A few years back, in covering the school closure controversy, I once quipped to a local elected official that the real problem with the city’s middle schools was all those damn middle school aged kids. If we could only get rid of all the students, I joked, the schools themselves wouldn’t be half bad, and there would certainly be a helluva lot more equity between them.
But I was joking.
The Seattle Times editorial board apparently is not, when they once again suggest that Boeing would be better off if they could only get rid of all those damn workers. Or something like that.
“Past strikes continue to influence Boeing decisions,” the Times headline reads, as the editors, as usual, blame organized labor for all of Boeings’ woes, including its misguided low-wage strategy.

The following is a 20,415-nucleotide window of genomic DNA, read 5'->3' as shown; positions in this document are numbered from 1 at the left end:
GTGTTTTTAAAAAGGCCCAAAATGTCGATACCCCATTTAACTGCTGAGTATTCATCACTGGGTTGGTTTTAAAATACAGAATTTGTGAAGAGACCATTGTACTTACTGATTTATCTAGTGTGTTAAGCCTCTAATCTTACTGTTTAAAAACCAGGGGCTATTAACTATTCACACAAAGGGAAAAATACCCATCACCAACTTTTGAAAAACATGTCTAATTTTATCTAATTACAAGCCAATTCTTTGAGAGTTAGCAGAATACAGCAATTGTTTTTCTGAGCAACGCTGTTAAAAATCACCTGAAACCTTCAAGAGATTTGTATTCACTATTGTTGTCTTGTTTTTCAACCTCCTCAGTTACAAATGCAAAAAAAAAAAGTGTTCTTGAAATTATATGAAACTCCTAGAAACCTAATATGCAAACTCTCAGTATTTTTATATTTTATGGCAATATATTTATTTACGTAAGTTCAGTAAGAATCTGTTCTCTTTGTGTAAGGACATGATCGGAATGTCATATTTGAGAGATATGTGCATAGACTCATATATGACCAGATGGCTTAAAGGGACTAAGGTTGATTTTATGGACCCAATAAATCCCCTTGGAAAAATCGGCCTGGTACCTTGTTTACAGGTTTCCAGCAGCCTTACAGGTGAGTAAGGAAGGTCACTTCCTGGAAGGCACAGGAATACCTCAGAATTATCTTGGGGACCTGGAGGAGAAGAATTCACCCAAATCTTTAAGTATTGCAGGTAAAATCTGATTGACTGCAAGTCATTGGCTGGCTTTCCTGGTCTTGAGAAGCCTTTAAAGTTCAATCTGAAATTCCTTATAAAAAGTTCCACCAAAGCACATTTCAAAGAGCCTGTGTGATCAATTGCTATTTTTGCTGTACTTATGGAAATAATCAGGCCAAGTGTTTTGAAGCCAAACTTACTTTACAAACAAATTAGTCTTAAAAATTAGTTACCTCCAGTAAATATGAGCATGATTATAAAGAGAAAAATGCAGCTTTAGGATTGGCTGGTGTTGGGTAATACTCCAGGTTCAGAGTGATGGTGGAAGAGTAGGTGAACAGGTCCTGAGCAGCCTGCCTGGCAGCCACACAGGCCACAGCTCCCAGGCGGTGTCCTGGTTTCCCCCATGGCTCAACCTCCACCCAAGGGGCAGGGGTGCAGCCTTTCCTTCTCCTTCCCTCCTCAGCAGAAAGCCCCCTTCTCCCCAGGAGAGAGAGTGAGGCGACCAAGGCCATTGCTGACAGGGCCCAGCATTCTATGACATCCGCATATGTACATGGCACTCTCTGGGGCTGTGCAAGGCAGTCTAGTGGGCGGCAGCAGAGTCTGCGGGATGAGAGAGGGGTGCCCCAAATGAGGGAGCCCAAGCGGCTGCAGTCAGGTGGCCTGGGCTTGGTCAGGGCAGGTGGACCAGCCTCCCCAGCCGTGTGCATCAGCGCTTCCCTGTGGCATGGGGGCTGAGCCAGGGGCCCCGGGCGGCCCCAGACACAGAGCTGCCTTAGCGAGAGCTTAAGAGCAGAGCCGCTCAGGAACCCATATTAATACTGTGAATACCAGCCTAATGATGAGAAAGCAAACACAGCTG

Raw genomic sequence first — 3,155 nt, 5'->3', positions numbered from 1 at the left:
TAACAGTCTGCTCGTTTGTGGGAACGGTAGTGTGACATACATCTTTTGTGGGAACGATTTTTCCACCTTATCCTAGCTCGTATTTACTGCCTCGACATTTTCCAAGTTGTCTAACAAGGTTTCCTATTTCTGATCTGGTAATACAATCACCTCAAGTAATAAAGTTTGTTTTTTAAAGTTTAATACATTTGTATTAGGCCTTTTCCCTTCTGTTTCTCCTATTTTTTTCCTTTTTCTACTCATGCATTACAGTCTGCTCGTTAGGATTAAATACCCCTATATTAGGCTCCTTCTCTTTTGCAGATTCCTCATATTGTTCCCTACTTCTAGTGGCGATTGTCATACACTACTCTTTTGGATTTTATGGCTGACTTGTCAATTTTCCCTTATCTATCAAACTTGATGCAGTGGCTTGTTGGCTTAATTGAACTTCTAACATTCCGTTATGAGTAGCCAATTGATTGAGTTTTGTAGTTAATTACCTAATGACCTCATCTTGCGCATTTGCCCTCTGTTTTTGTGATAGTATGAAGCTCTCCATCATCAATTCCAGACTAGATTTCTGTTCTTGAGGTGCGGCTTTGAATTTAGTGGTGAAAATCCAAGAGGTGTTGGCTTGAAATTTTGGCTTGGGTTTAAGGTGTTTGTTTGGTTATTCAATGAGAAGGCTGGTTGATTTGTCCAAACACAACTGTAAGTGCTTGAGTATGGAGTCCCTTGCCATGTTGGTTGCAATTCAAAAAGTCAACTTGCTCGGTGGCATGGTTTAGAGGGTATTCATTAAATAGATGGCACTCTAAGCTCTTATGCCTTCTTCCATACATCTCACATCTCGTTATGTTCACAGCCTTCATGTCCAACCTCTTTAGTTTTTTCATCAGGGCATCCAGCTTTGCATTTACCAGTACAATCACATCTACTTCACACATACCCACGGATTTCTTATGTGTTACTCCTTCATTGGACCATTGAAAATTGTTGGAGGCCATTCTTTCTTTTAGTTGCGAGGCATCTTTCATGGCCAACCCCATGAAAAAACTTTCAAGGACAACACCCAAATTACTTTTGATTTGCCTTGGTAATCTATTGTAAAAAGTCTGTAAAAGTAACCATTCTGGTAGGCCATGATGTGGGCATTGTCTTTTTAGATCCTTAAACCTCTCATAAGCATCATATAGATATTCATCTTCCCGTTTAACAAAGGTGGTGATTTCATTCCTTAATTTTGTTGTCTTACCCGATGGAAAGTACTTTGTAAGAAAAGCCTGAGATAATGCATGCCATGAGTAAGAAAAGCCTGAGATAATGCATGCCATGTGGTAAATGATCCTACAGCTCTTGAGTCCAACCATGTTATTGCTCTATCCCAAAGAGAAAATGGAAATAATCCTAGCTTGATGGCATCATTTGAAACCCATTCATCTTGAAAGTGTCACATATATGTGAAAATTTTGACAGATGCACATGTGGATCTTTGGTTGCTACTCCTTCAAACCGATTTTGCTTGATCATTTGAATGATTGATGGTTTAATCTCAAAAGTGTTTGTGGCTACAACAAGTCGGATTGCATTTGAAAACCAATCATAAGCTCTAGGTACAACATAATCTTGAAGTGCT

A curious outsider might question the logic of Times editors who relentlessly berate the Machinists Union for costing the region jobs, while showing zero empathy for the workers whose jobs were lost, but it’s not cognitive dissonance that’s reflected in this morning’s headline as much as it is projection. For those of us familiar with the editorial page know full well that it’s Times publisher Frank Blethen’s own PTSD (Post Traumatic Strike Disorder) that has colored his paper’s negative coverage of labor issues ever since 2000’s contentious Newspaper Guild strike.
If Blethen and his editors really cared more about the economic welfare of our region than licking their own bitter wounds, they might have used their waning influence to urge Boeing executives to keep 787 assembly in the hands of the skilled workers who have built the company. Instead, they chose to provide cover to Boeing and it’s South Carolina strategy every step of the way, if not actively cheer them on.